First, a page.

We develop and disseminate interventions designed to help people without cancer reduce their risk of developing it and to help people with cancer gain the full benefits of cancer treatment, with the least trouble from side effects as possible.
We study how to help people change behaviors—such as quitting smoking or being more active—before and after a cancer diagnosis.
As part of the ACS Population Science department, the Behavioral Interventions team studies the psychological, social, physical, and environmental factors that affect people’s adoption of healthy habits, such as quitting smoking, engaging in regular physical activity, and eating a healthy diet.
We use our research to develop effective interventions and programs to help prevent the development or return of cancer.
Research into what motivates people to act the way they do. The results of such research can be used to help encourage people to adopt healthy lifestyles and follow life-saving screening and treatment guidelines.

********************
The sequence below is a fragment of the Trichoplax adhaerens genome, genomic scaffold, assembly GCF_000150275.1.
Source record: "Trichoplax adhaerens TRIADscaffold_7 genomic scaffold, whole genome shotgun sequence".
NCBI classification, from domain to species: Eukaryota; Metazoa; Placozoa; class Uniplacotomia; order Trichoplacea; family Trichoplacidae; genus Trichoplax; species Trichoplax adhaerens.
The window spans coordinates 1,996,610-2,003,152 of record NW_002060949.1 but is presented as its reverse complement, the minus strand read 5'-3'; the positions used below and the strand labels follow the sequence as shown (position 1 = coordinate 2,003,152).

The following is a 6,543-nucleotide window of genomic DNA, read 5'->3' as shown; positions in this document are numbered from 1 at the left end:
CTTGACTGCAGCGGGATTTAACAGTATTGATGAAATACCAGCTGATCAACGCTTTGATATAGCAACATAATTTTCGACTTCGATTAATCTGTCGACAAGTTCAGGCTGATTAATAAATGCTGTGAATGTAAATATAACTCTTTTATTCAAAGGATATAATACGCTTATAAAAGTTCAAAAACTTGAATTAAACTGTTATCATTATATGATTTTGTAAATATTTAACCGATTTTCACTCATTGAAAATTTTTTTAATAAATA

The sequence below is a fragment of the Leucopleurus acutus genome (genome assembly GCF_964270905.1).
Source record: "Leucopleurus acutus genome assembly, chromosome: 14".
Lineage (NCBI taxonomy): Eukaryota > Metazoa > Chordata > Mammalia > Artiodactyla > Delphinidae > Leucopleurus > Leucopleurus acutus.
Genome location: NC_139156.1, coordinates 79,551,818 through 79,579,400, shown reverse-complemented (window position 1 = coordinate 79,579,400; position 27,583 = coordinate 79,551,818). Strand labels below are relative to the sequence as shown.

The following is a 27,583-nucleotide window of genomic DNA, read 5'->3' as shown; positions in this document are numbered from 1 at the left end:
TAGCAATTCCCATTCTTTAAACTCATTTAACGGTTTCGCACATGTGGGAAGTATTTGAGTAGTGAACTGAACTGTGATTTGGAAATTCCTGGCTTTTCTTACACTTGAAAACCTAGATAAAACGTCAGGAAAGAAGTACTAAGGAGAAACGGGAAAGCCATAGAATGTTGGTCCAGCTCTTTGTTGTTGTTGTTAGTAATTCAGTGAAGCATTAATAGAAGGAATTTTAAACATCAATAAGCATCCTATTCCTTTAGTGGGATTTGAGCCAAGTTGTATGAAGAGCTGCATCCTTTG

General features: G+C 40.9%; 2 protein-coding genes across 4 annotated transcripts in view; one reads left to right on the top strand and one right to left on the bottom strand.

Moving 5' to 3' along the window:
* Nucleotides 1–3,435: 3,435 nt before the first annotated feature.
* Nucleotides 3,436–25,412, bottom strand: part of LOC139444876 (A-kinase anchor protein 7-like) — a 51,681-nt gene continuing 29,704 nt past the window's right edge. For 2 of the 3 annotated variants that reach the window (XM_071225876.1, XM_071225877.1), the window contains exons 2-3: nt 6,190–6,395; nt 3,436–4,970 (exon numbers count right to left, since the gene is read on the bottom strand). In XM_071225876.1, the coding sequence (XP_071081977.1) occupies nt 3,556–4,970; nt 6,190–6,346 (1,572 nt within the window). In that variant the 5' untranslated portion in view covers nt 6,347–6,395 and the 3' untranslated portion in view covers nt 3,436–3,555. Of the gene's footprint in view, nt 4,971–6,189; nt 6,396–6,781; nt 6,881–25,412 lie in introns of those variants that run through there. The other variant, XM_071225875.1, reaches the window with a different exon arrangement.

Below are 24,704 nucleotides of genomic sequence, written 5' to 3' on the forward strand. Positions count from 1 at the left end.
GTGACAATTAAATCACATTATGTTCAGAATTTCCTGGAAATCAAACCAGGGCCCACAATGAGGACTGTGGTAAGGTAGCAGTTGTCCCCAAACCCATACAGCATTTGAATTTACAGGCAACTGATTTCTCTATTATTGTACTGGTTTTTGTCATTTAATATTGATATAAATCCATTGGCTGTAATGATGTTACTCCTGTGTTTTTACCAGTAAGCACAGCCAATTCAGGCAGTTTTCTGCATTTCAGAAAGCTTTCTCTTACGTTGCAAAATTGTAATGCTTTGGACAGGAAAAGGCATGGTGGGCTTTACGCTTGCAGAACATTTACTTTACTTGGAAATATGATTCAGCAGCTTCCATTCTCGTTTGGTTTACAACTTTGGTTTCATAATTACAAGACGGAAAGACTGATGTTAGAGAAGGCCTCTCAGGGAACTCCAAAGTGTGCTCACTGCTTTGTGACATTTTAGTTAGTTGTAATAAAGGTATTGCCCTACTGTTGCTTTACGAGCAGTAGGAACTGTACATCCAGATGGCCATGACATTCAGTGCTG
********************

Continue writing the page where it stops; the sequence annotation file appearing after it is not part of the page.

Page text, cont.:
We’re using modern technologies, such as tailored emails, to identify effective ways to help people quit smoking.
Our research has shown that more people who smoke quit smoking when they receive multiple tailored, or personalized, email messages than people who smoke who receive only a few, or only received general, unpersonalized emails.
The email messages aim to provide motivation, information, and support for quitting by being tailored to a person’s triggers for smoking, reasons for wanting to quit, smoking-cessation medication preferences, and more.
Our tailored-email smoking-cessation program, Empowered to Quit, is now available.
Our smartphone smoking-cessation app to help newly diagnosed cancer patients quit smoking is in clinical trials. Learn more at: Quit2heal.org
Physical activity is a safe and effective way for cancer survivors to improve their mental and physical health, yet many survivors do not get enough.
To explore ways to help survivors become more active, we developed an online physical activity intervention designed specifically for cancer survivors, called HEALED (Health and Energy through Active Living Every Day) After Cancer. The intervention was a pilot tested in 85 CPS-3 cancer survivors.
By the end of the HEALED After Cancer intervention, the cancer survivors who participated said they:
Because of pilot study’s success, we have expanded the online HEALED After Cancer intervention to a wider group of over 400 cancer survivors in the Cancer Prevention Study-3.